Any contracting triangle travels within five different waves that should be labeled a-b-c-d-e and these waves should be all corrective ones. Besides that, is there any other thing to consider when looking at these triangles?
The answer is yes and we are talking about the thrust of a contracting triangle. The name may seem fancy but this is actually being the measured move of any triangle and it has some specific rules to consider.
The first one refers to looking at the longest leg of the triangle, (which is usually wave a but it can also be the b wave in the case the triangle is an irregular one) and measuring it.
After that, take 75% out of that length and the outcome should represent the measured move.
However, where to be applied? Well, it should be applied to the end of the e wave, basically at the moment the contracting triangle is finished.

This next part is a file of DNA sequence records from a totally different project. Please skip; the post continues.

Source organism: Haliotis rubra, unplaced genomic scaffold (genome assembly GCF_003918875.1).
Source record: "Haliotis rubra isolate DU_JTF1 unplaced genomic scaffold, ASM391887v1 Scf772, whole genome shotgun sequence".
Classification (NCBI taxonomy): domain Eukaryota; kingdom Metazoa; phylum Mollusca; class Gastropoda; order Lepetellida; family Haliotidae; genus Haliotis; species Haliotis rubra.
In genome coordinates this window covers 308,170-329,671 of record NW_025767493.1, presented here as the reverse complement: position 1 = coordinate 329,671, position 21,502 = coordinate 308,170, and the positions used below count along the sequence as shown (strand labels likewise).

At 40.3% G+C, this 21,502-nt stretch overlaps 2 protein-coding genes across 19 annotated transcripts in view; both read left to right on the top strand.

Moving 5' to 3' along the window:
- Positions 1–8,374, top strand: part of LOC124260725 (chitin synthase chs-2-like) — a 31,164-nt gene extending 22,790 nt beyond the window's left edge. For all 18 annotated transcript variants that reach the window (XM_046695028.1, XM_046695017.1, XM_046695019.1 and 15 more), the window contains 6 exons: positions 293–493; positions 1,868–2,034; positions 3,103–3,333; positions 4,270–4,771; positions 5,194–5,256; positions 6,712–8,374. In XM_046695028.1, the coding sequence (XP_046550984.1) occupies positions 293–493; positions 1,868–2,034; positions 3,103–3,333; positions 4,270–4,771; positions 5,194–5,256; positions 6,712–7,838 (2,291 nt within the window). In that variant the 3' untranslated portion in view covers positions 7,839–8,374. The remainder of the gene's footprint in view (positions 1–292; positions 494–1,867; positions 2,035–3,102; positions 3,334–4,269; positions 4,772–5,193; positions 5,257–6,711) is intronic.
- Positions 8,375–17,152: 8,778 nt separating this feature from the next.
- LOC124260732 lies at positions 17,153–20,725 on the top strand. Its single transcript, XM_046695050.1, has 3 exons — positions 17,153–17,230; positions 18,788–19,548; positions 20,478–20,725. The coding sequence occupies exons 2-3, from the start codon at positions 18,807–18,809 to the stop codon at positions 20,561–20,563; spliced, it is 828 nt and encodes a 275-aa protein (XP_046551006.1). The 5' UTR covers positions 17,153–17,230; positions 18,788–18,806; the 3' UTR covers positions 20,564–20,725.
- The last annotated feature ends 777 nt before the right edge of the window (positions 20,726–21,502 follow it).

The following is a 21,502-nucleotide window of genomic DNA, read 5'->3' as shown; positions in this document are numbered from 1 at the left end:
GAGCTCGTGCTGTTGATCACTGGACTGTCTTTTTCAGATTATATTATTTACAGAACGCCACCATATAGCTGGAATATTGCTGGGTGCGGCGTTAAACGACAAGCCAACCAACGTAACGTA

The second thing to consider is the nature of the triangle you are analyzing. If the triangle is a limiting one (in the sense that it appears as a continuation pattern – price should break in the same direction like the previous trend prior to the triangular formation) then it should form a fourth wave type or a b wave type and therefore the measured move points in most cases to the end of the whole structure.
On the other hand, if the triangle is a non-limiting one (acting as a reversal pattern – meaning price should break in the opposite direction than the one prior to the triangular formation) then the thrust of the triangle, or its measured move is only the minimum thing to consider as price actually should move more aggressive into that specific direction.
More details to be found out by watching our series of four recordings we are also uploading on the official Youtube channel for binaryoptions.education and keep in mind that these recordings are referring at trading binary options based on technical analysis setups. Find more clues by watching the recordings above.